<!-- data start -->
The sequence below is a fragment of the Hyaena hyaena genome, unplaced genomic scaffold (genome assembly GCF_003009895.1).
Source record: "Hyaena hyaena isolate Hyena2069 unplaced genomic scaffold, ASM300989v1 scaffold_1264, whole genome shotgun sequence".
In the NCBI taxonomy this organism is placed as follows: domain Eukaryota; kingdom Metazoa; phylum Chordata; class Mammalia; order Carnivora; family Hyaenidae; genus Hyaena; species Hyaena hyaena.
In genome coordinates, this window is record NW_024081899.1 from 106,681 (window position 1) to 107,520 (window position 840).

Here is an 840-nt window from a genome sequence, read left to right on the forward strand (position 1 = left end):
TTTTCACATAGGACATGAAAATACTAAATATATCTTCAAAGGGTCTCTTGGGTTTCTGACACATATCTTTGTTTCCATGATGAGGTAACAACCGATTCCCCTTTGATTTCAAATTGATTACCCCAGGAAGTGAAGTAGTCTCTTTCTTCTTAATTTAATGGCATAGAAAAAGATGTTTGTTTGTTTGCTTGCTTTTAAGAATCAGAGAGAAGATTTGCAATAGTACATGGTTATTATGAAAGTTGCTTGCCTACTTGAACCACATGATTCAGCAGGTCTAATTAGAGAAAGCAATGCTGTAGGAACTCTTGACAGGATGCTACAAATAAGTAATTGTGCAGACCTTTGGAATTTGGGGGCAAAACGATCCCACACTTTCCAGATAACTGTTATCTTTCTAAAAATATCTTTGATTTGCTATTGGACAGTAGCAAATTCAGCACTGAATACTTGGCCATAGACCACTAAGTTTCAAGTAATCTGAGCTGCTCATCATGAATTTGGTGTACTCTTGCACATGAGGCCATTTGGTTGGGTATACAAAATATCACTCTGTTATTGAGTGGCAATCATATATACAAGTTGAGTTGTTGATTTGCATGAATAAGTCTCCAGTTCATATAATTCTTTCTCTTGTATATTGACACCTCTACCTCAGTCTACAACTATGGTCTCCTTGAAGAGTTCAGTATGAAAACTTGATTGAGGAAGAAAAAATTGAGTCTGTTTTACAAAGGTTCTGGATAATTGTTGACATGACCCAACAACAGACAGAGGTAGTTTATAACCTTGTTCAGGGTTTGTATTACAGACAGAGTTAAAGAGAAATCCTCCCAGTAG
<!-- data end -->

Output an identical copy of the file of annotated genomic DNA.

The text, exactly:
The sequence below is a fragment of the Hyaena hyaena genome, unplaced genomic scaffold (genome assembly GCF_003009895.1).
Source record: "Hyaena hyaena isolate Hyena2069 unplaced genomic scaffold, ASM300989v1 scaffold_1264, whole genome shotgun sequence".
In the NCBI taxonomy this organism is placed as follows: domain Eukaryota; kingdom Metazoa; phylum Chordata; class Mammalia; order Carnivora; family Hyaenidae; genus Hyaena; species Hyaena hyaena.
In genome coordinates, this window is record NW_024081899.1 from 106,681 (window position 1) to 107,520 (window position 840).

Here is an 840-nt window from a genome sequence, read left to right on the forward strand (position 1 = left end):
TTTTCACATAGGACATGAAAATACTAAATATATCTTCAAAGGGTCTCTTGGGTTTCTGACACATATCTTTGTTTCCATGATGAGGTAACAACCGATTCCCCTTTGATTTCAAATTGATTACCCCAGGAAGTGAAGTAGTCTCTTTCTTCTTAATTTAATGGCATAGAAAAAGATGTTTGTTTGTTTGCTTGCTTTTAAGAATCAGAGAGAAGATTTGCAATAGTACATGGTTATTATGAAAGTTGCTTGCCTACTTGAACCACATGATTCAGCAGGTCTAATTAGAGAAAGCAATGCTGTAGGAACTCTTGACAGGATGCTACAAATAAGTAATTGTGCAGACCTTTGGAATTTGGGGGCAAAACGATCCCACACTTTCCAGATAACTGTTATCTTTCTAAAAATATCTTTGATTTGCTATTGGACAGTAGCAAATTCAGCACTGAATACTTGGCCATAGACCACTAAGTTTCAAGTAATCTGAGCTGCTCATCATGAATTTGGTGTACTCTTGCACATGAGGCCATTTGGTTGGGTATACAAAATATCACTCTGTTATTGAGTGGCAATCATATATACAAGTTGAGTTGTTGATTTGCATGAATAAGTCTCCAGTTCATATAATTCTTTCTCTTGTATATTGACACCTCTACCTCAGTCTACAACTATGGTCTCCTTGAAGAGTTCAGTATGAAAACTTGATTGAGGAAGAAAAAATTGAGTCTGTTTTACAAAGGTTCTGGATAATTGTTGACATGACCCAACAACAGACAGAGGTAGTTTATAACCTTGTTCAGGGTTTGTATTACAGACAGAGTTAAAGAGAAATCCTCCCAGTAG